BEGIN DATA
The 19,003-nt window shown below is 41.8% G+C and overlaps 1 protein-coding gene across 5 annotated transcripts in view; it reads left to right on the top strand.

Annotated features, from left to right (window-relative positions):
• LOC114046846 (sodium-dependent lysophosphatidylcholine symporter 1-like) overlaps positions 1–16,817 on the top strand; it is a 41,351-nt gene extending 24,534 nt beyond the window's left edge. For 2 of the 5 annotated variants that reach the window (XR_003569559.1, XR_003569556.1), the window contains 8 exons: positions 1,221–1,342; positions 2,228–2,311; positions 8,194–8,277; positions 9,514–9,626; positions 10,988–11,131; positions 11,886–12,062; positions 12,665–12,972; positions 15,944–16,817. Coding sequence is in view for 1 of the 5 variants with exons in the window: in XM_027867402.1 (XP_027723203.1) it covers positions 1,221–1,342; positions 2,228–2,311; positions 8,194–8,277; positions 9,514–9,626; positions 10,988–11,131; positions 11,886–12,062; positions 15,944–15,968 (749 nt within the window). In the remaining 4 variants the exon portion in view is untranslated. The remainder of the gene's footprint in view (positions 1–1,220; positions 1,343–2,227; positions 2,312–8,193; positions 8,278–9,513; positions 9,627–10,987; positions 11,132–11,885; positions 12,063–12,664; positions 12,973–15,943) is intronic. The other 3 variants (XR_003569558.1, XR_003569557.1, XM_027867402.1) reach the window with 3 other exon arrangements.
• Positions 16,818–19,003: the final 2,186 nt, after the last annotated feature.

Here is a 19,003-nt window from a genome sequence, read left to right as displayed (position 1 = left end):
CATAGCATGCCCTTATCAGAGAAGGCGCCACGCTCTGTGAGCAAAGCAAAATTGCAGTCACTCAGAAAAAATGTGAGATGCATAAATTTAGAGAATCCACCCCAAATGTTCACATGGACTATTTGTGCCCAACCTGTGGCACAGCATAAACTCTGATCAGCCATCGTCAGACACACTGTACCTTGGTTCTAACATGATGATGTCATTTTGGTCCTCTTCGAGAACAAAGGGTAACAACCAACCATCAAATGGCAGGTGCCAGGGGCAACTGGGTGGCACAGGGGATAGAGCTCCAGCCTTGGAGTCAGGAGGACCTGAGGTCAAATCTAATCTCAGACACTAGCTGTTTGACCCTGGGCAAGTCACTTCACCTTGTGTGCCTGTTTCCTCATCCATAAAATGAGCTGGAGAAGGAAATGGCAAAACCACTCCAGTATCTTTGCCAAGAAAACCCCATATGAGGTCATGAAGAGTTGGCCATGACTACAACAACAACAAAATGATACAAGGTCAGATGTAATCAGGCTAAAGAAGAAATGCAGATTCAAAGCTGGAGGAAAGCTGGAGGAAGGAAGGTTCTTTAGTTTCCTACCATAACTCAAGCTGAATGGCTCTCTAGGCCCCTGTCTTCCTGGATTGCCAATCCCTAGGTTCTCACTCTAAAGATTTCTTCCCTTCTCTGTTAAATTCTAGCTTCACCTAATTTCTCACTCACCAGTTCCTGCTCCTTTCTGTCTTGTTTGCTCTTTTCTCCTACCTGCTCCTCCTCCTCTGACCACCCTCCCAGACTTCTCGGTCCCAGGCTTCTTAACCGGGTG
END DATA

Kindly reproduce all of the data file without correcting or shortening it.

The 19,003-nt window shown below is 41.8% G+C and overlaps 1 protein-coding gene across 5 annotated transcripts in view; it reads left to right on the top strand.

Annotated features, from left to right (window-relative positions):
• LOC114046846 (sodium-dependent lysophosphatidylcholine symporter 1-like) overlaps positions 1–16,817 on the top strand; it is a 41,351-nt gene extending 24,534 nt beyond the window's left edge. For 2 of the 5 annotated variants that reach the window (XR_003569559.1, XR_003569556.1), the window contains 8 exons: positions 1,221–1,342; positions 2,228–2,311; positions 8,194–8,277; positions 9,514–9,626; positions 10,988–11,131; positions 11,886–12,062; positions 12,665–12,972; positions 15,944–16,817. Coding sequence is in view for 1 of the 5 variants with exons in the window: in XM_027867402.1 (XP_027723203.1) it covers positions 1,221–1,342; positions 2,228–2,311; positions 8,194–8,277; positions 9,514–9,626; positions 10,988–11,131; positions 11,886–12,062; positions 15,944–15,968 (749 nt within the window). In the remaining 4 variants the exon portion in view is untranslated. The remainder of the gene's footprint in view (positions 1–1,220; positions 1,343–2,227; positions 2,312–8,193; positions 8,278–9,513; positions 9,627–10,987; positions 11,132–11,885; positions 12,063–12,664; positions 12,973–15,943) is intronic. The other 3 variants (XR_003569558.1, XR_003569557.1, XM_027867402.1) reach the window with 3 other exon arrangements.
• Positions 16,818–19,003: the final 2,186 nt, after the last annotated feature.

Here is a 19,003-nt window from a genome sequence, read left to right as displayed (position 1 = left end):
CATAGCATGCCCTTATCAGAGAAGGCGCCACGCTCTGTGAGCAAAGCAAAATTGCAGTCACTCAGAAAAAATGTGAGATGCATAAATTTAGAGAATCCACCCCAAATGTTCACATGGACTATTTGTGCCCAACCTGTGGCACAGCATAAACTCTGATCAGCCATCGTCAGACACACTGTACCTTGGTTCTAACATGATGATGTCATTTTGGTCCTCTTCGAGAACAAAGGGTAACAACCAACCATCAAATGGCAGGTGCCAGGGGCAACTGGGTGGCACAGGGGATAGAGCTCCAGCCTTGGAGTCAGGAGGACCTGAGGTCAAATCTAATCTCAGACACTAGCTGTTTGACCCTGGGCAAGTCACTTCACCTTGTGTGCCTGTTTCCTCATCCATAAAATGAGCTGGAGAAGGAAATGGCAAAACCACTCCAGTATCTTTGCCAAGAAAACCCCATATGAGGTCATGAAGAGTTGGCCATGACTACAACAACAACAAAATGATACAAGGTCAGATGTAATCAGGCTAAAGAAGAAATGCAGATTCAAAGCTGGAGGAAAGCTGGAGGAAGGAAGGTTCTTTAGTTTCCTACCATAACTCAAGCTGAATGGCTCTCTAGGCCCCTGTCTTCCTGGATTGCCAATCCCTAGGTTCTCACTCTAAAGATTTCTTCCCTTCTCTGTTAAATTCTAGCTTCACCTAATTTCTCACTCACCAGTTCCTGCTCCTTTCTGTCTTGTTTGCTCTTTTCTCCTACCTGCTCCTCCTCCTCTGACCACCCTCCCAGACTTCTCGGTCCCAGGCTTCTTAACCGGGTG